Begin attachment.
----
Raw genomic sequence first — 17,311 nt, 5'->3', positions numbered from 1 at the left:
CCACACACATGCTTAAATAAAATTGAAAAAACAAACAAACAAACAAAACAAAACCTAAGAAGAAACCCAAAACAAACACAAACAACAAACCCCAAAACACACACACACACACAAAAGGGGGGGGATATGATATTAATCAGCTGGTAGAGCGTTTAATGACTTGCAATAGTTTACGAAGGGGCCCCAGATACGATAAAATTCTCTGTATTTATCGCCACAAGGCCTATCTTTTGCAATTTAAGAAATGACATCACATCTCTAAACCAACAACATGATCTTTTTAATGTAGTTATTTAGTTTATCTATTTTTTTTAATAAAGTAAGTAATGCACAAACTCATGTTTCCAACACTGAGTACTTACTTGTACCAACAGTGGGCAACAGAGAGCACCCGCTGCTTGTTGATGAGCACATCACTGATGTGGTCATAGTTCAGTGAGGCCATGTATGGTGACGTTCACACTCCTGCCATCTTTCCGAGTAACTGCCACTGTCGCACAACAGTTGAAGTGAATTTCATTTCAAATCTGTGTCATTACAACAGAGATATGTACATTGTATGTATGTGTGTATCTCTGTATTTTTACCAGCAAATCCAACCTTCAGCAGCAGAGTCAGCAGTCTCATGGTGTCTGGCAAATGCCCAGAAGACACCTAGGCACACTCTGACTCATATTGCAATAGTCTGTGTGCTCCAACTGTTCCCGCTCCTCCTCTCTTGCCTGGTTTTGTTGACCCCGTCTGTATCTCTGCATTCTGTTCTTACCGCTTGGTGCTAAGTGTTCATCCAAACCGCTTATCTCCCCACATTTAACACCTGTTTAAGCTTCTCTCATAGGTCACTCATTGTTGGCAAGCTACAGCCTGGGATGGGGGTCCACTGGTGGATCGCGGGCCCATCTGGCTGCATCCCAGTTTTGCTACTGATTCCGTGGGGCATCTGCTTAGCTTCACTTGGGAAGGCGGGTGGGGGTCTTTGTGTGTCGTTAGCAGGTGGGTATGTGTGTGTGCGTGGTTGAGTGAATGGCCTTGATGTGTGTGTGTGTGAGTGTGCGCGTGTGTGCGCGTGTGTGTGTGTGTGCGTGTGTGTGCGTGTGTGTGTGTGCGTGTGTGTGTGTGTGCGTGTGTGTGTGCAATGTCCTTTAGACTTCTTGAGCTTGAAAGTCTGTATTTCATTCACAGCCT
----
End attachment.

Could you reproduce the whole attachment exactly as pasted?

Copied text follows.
Raw genomic sequence first — 17,311 nt, 5'->3', positions numbered from 1 at the left:
CCACACACATGCTTAAATAAAATTGAAAAAACAAACAAACAAACAAAACAAAACCTAAGAAGAAACCCAAAACAAACACAAACAACAAACCCCAAAACACACACACACACACAAAAGGGGGGGGATATGATATTAATCAGCTGGTAGAGCGTTTAATGACTTGCAATAGTTTACGAAGGGGCCCCAGATACGATAAAATTCTCTGTATTTATCGCCACAAGGCCTATCTTTTGCAATTTAAGAAATGACATCACATCTCTAAACCAACAACATGATCTTTTTAATGTAGTTATTTAGTTTATCTATTTTTTTTAATAAAGTAAGTAATGCACAAACTCATGTTTCCAACACTGAGTACTTACTTGTACCAACAGTGGGCAACAGAGAGCACCCGCTGCTTGTTGATGAGCACATCACTGATGTGGTCATAGTTCAGTGAGGCCATGTATGGTGACGTTCACACTCCTGCCATCTTTCCGAGTAACTGCCACTGTCGCACAACAGTTGAAGTGAATTTCATTTCAAATCTGTGTCATTACAACAGAGATATGTACATTGTATGTATGTGTGTATCTCTGTATTTTTACCAGCAAATCCAACCTTCAGCAGCAGAGTCAGCAGTCTCATGGTGTCTGGCAAATGCCCAGAAGACACCTAGGCACACTCTGACTCATATTGCAATAGTCTGTGTGCTCCAACTGTTCCCGCTCCTCCTCTCTTGCCTGGTTTTGTTGACCCCGTCTGTATCTCTGCATTCTGTTCTTACCGCTTGGTGCTAAGTGTTCATCCAAACCGCTTATCTCCCCACATTTAACACCTGTTTAAGCTTCTCTCATAGGTCACTCATTGTTGGCAAGCTACAGCCTGGGATGGGGGTCCACTGGTGGATCGCGGGCCCATCTGGCTGCATCCCAGTTTTGCTACTGATTCCGTGGGGCATCTGCTTAGCTTCACTTGGGAAGGCGGGTGGGGGTCTTTGTGTGTCGTTAGCAGGTGGGTATGTGTGTGTGCGTGGTTGAGTGAATGGCCTTGATGTGTGTGTGTGTGAGTGTGCGCGTGTGTGCGCGTGTGTGTGTGTGTGCGTGTGTGTGCGTGTGTGTGTGTGCGTGTGTGTGTGTGTGCGTGTGTGTGTGCAATGTCCTTTAGACTTCTTGAGCTTGAAAGTCTGTATTTCATTCACAGCCT